percent below 1990 levels. After taking simple steps like tightening valves, changing light bulbs, and improving
operations efficiency, BP implemented an internal cap-and-trade scheme and met
its emissions goal by the end of 2001 — nine years ahead of
schedule. Using the combined C02 reduction
strategy, BP reported saving about $650 million.

Then there’s the long-term investment angle:
Buying into the carbon market boom now suggests significant dividends later on.
Carbon credits are relatively cheap now, but their value will likely rise,
giving companies another reason to participate.

The Disadvantages

As with any financial market, emissions traders are
vulnerable to significant risk and volatility. The EU’s trading
scheme (EU-ETS), for instance, issued so many permits between 2005 and 2007
that it flooded the market. Supply soared and carbon prices bottomed out,
removing incentives for companies to trade. Enforcement of trading rules can be
just as unpredictable, though Fahnestock says the EU is working to correct the

Carbon offsets have their own drawbacks, which reflect a
fast-growing and unregulated market. Some offset firms in the United States and
abroad have been caught selling offsets for normal operations that do not
actually take any additional C02 out of the atmosphere, such as
pumping C02 into oil wells to force out the remaining crude. In 2008
the Climate Group, the International Emissions Trading Association, and the
World Economic Forum will work to develop a Voluntary Carbon Standard to verify
that offsetting projects are beyond business-as-usual and have lasting
environmental value.

The lack of offset regulations has also made marketing
problematic. Recently, companies have taken to declaring themselves “carbon
neutral.” But until the Federal Trade Commission determines the
guidelines for such terms, it’s unclear which companies actually
merit the distinction. Already Vail Resorts, the organizers of the Academy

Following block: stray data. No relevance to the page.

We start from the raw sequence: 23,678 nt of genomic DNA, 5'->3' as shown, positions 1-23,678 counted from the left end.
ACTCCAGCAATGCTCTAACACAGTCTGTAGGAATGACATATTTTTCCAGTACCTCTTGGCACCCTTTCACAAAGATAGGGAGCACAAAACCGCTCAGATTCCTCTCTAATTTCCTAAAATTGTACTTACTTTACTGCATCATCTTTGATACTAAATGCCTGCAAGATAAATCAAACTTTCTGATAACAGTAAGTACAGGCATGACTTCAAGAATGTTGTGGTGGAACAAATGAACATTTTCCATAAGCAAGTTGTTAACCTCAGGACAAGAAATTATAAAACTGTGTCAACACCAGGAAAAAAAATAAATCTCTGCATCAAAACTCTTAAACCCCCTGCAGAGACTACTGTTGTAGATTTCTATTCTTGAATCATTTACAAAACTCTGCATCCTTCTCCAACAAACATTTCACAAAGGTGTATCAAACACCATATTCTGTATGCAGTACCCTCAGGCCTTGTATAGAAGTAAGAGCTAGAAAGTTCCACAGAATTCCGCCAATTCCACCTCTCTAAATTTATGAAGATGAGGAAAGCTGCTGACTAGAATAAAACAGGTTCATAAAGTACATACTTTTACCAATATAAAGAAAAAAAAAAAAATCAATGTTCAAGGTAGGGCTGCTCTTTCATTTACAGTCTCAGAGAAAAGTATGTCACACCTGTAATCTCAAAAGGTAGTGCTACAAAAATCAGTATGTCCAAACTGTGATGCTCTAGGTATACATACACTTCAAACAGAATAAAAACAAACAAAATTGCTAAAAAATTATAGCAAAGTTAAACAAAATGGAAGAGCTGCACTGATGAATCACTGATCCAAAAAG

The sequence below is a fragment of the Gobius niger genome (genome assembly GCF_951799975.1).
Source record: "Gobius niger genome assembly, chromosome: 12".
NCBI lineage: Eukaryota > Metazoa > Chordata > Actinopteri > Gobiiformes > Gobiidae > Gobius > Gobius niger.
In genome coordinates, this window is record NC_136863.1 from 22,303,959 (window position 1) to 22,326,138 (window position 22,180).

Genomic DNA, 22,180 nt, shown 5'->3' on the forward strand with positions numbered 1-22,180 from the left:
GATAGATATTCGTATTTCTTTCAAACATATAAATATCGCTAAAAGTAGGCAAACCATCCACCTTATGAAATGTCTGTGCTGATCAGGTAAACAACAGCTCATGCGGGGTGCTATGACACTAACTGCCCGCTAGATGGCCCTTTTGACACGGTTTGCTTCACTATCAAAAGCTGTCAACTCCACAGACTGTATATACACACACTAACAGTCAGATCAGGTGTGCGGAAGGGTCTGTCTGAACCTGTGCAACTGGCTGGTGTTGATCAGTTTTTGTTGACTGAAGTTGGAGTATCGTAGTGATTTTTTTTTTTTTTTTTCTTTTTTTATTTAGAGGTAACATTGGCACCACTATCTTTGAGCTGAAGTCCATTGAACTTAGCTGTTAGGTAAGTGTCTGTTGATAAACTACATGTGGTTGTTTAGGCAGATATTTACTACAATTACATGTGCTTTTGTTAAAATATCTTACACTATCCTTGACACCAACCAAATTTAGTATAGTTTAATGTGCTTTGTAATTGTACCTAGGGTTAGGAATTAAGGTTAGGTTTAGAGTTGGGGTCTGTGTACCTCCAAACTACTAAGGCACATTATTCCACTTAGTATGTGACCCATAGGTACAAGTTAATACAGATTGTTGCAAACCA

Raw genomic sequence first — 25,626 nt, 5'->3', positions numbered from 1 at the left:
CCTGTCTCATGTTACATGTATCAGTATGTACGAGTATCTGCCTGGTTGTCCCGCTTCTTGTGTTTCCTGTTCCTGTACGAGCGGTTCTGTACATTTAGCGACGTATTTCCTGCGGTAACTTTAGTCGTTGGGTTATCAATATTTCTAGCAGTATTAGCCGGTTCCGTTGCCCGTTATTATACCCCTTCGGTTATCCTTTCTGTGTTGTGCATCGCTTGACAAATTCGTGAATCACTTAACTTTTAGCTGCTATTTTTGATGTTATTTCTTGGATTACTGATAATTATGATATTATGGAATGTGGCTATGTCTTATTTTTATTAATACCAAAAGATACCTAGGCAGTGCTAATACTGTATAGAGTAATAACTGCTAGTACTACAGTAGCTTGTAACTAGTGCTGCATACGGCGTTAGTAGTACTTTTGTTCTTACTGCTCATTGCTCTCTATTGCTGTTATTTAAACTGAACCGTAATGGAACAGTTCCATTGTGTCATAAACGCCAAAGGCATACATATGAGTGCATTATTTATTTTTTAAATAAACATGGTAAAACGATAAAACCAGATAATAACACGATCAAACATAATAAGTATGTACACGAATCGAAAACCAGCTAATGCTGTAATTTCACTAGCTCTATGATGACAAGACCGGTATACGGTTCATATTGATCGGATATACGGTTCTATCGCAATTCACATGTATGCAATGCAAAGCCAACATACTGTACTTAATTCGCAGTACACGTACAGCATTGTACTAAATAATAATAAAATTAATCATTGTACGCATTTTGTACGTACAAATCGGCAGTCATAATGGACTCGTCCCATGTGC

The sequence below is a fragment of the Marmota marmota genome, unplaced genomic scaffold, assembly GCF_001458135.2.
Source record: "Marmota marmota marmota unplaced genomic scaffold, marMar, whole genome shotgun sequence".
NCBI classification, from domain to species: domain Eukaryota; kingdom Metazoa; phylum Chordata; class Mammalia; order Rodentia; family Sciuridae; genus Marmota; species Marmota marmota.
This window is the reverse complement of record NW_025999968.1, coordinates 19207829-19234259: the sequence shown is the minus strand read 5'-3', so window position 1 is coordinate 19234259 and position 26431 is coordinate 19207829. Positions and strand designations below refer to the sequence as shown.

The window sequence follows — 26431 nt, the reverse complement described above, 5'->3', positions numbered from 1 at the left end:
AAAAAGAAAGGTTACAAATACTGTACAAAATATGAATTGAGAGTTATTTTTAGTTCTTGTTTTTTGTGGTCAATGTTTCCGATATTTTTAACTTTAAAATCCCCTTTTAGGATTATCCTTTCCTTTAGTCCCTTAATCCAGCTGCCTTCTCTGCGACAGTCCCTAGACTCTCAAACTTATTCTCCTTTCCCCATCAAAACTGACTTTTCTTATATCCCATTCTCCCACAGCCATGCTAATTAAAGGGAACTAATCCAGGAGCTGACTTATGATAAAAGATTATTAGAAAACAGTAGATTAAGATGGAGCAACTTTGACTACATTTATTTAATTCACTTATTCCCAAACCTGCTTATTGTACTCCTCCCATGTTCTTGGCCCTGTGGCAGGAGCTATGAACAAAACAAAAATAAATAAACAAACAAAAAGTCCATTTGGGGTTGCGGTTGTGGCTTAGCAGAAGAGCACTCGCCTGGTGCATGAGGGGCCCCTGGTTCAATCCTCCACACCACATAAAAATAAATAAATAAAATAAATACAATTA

Awards, and other organizations have taken heat for touting their investments
in carbon offset projects that were not entirely environmentally sound.

Key Players

Bank of America is a leader in carbon-reduction
strategies. The bank recently launched a $20 billion, 10-year initiative to
finance emission-reduction projects, invest in green technology, and facilitate
carbon-credit trading.

BP is among the most well-known companies to
implement an internal cap-and-trade system. The company assigned its 150 units
an emissions quota and allowed them to buy and sell carbon credits among

The European Union Emission Trading Scheme (EU ETS)
is the mandatory cap-and-trade program for the EU.

The Chicago Climate Exchange (CCX) is a U.S.
carbon-trading scheme in which companies make a voluntary but legally binding
commitment to meet emissions targets.

How to Talk About It

Cap-and-trade scheme: A market approach to reducing
greenhouse gases that works by setting emissions targets. Governments or
businesses that reduce their carbon outputs in excess of the target can sell
the difference to those who produce more than the limit. This is the favored
solution of many business groups.

MACs: Marginal abatement costs refer to the cost of
cutting C02 emission, which varies from country to country and
industry to industry.

Free-market environmentalism: This theory holds
that the free market, which offers economic incentives, is the best tool to
address global warming. This view goes against the traditional approach to
environmentalism, which looks to government regulation to prevent environmental

Further Reading

Combat Climate Change Roadmap,” the 3C Initiative’s recommendations
to political leaders

Ahead of the Curve: Corporate Strategies That Address Climate Change,”
a report of the Pew Center on Global Climate Change

Caught in Carbon ‘Smokescreen,’” Financial
, April 25, 2007, on the problems with carbon offsetting

href="">A Green
Employment Tax Swap: Using a Carbon Tax to Finance Payroll Tax Relief,”
by Gilbert Metcalf, discusses the advantages of a revenue-neutral carbon tax

Inconvenient Truth,” BusinessWeek, March 26, 2007, on
carbon-offset deals that don’t deliver what they promise